I’m posting here a recent comment by Tim in which he explains his reason for rejecting the Historical Jesus hypothesis. I’ve posted along a similar vein in the past (Alice in Wonderland’s trial; Making detectives look silly; Like Sherlock Holmes) but Tim’s comment is a more sober clarification of the insubstantial foundations of historical Jesus studies.
I’d like to examine this paragraph from the McG’s Matrix:
But third and most disturbing – and reminiscent, I might add, of the similar problem with various forms of creationism – is that all the “criticism” offered is akin to what we get from those who complain that the judicial system is fundamentally flawed, because it at times allows the innocent to go to prison or a criminal to go free, but without offering any suggestion on how the system we have can be improved upon, and what better criteria of evidence would allow juries to convict fewer innocent parties and acquit fewer guilty ones.
Here we have real insight into the mindset of apologists and many mainstream scholars who cling to the canon and are convinced it contains truth — either total truth for the apologists or “some” truth for the scholars. The problem lies not so much with the methodology as with the evidence itself.
Suppose McG. visits the police station to report a murder. As evidence he produces a few letters with cryptic references and four anonymous diaries that appear to have been written decades after the fact. Everyone mentioned in the letters and diaries is dead, so there’s no one to question. In fact, there are no public records of anyone involved. There’s no corpse. Most of the landmarks described in the diaries have been razed.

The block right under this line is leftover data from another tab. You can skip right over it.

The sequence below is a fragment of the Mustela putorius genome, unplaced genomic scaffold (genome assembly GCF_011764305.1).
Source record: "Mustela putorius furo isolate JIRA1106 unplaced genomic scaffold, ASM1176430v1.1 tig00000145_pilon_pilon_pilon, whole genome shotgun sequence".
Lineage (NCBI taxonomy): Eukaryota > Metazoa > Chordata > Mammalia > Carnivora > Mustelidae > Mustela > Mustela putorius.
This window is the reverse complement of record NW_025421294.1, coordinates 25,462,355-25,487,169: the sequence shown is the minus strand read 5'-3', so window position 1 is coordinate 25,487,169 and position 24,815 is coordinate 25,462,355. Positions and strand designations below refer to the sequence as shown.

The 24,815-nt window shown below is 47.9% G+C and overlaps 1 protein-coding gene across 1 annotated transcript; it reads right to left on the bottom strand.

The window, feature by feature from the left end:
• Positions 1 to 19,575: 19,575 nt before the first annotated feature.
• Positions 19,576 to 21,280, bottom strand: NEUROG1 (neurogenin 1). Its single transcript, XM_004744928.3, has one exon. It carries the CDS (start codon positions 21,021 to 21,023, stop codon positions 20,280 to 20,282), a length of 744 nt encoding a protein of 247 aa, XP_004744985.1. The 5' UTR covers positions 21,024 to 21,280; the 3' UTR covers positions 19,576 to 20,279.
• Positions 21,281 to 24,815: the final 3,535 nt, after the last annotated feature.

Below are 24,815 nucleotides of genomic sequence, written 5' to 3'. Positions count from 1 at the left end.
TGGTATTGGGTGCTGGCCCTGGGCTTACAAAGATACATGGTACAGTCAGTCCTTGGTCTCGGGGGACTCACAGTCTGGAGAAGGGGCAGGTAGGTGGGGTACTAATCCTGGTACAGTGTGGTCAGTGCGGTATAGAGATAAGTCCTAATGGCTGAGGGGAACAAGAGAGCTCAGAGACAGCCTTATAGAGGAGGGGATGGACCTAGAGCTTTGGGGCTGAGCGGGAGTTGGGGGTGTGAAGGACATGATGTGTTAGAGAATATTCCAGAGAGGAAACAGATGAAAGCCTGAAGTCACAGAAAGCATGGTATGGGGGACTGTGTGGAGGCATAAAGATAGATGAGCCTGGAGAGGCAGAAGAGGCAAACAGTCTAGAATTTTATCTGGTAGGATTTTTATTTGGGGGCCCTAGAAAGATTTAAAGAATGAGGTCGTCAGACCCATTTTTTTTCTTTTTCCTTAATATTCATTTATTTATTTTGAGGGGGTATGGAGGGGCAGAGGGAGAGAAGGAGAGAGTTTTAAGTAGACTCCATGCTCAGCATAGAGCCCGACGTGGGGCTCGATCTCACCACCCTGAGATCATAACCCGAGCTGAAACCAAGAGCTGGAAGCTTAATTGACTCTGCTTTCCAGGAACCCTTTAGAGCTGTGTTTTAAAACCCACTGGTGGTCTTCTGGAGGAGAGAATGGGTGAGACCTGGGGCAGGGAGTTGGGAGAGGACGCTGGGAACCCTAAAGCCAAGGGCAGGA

If the detective on the case threw his hands up in resignation, I would be the last person to complain that a guilty person was walking the streets. In fact, I’d rather live in a society that sometimes accidentally lets killers loose than one that frequently executes innocent people in the name of justice.
“I need witnesses. I need evidence. A body would really help your case, too,” says the detective.
“But I do have evidence!” McG. spreads the pages over the detectives desk and points. “These are my witnesses.”
But it doesn’t work like that, does it? Just because we don’t have living witnesses or signed affidavits doesn’t mean we can promote an anonymous diary to the status of witness. Even to entertain the idea of multiple attestation is rather charitable, given the fact that the provenance of the source documents is in question and the fact that the “witnesses” can’t seem to get their stories straight.
Now to take this tortured analogy to its obvious conclusion, suppose the detective says as he tries to usher the good doctor out of his office, in the gentlest way possible, “I’m sorry — there’s nothing I can do. Try not to get too worked up over it. You know, it’s possible that the people in those old anonymous diaries never existed in the first place. Heck, they might just be forgeries.”
McG. stops in his tracks and swears that he’s sorted through the “evidence” and through the use of very clever criteriology has come up with a list of sayings and deeds that are probably true. “Unless you can come up with better methodology, how dare you criticize my belief that somebody really lived and really was murdered?”
But it isn’t the job of the detective to prove that the murder didn’t happen. It isn’t the job of the criminal justice system (at least in my country) to prove innocence. Defendants plead guilty or not guilty, because it’s the prosecution’s job to prove guilt — to prove something happened.
The Historical Jesus Hypothesis makes positive claims that require evidence and logic to support them. If the evidence at hand does not support the hypothesis, it is not my fault. It is not my job to invent new criteria. That doesn’t make me a Creationist. It doesn’t put me on the same level as a Holocaust-denier. (Oh, how easy it is for them to resort to slander.) It does not mean that I’m trying to get back at Christianity.
Finally, lest anyone disunderstand my parable, let me state clearly that I do not expect HJ proponents to establish their case “beyond a reasonable doubt.” Our imaginary detective rejected the case because it does not even rise to the level of requiring investigation to establish probable cause. I reject the HJ hypothesis for the same reasons.
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